May 11, 2007

H6.3 and the clash of worlds -- IESG v. iPods --- Security for the throwaway generation

Thoughts from the modern world:

My incompetence with electronics and computers has always been offset by help from friends in the software industry. The lesson I learned from trying to work with an older-generation iPod is different. Technologies of different generations don't totally understand each other -- just like humans of different generations. However, in the case of electronics, generations pass in a matter of months, if not weeks.

He suggests that iPods don't talk to cars unless they are both up to date. Gadgets now work in generations!

Meanwhile, the IESG -- Internet Engineering Something Group -- is resisting the OpenPGP community from standardising its protocol because the document isn't good enough to be implemented from the document itself. (As discussed in their open maillist, I'll spare you the details....)

Who's right in this clash of worldviews? The market is always right. Although the IESG has a noble endeavour and a mission derived from the long history of lock-out by major corporations, the market moves too fast for such things.

We as a marketplace simply accept that some consumers, some developers, some standards will lose out. Because they weren't fast enough. OpenPGP faces that battle, and in the end, the long delay from 1997 or so until now has caused a fair cost on its adoption. (Yes, that was our fault, we didn't write it fast enough.)

Or, in contrast, those that did implement OpenPGP and PGP (Cryptix did both at insistence of myself, for example) didn't wait for the standard. PGP itself has migrated seriously, with losses at each step; we are now on protocol version 4 and this is distinctly different to protocol version 1!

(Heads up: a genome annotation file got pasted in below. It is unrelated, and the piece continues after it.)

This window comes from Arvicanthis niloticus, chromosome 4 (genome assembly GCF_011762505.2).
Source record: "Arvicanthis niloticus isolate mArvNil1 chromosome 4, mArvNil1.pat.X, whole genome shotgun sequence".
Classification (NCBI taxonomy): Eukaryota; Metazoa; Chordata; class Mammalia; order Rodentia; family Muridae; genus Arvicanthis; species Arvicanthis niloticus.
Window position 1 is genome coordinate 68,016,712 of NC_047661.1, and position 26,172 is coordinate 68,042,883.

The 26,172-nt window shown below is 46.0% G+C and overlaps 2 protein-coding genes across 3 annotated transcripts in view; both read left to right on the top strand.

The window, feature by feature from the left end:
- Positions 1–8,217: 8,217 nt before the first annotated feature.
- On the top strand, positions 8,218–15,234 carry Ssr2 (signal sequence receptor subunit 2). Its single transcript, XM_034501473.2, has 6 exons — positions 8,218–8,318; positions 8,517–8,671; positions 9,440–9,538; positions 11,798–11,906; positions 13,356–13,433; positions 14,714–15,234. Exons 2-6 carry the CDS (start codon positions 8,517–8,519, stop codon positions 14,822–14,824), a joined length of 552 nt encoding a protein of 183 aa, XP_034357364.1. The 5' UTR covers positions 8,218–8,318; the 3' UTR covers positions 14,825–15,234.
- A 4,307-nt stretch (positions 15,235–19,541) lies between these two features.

This then means we have to be flexible. Today's hypothesis then is directly towards the security protocol industry entering the throwaway world:

H6.4: Design One to Throwaway. You Will Anyway.

Carefully partition your protocol to be replaced. Not some portion of it (see Hypothesis #1 -- the One True Cipher Suite) but the whole sodding thing. If you like, get blatant about it and slot in ROT13 with a checksum made from your cat's ink dippings and a key exchange from putty and pigeon post.

Likely your application will not need real security for the first 1000 users or so (pick you own number here, or read up on GP). Once you've proven the business model, then it's time to secure, and start the tortuous and expensive process of rolling out a new protocol.

Here however note carefully: you are taking on a risk on behalf of the business, and the cryptoguild will massacre you! Make sure that you tell your boss and his boss and her boss too, but do it quietly.

... and we need to replace Dodgy Crypto Protocol #1 when the heat starts

Don't just tell them, write it down, email it to the auditors, tattoo it on their daughters' foreheads in a secret code that only they know.

Meanwhile, design Well Needed Protocol #2 over your private weekends. Tell your spouse you need to save the world, or better yet, make him do it. Just make sure you are ready with a replacement in advanced form.

Posted by iang at May 11, 2007 09:13 AM | TrackBack
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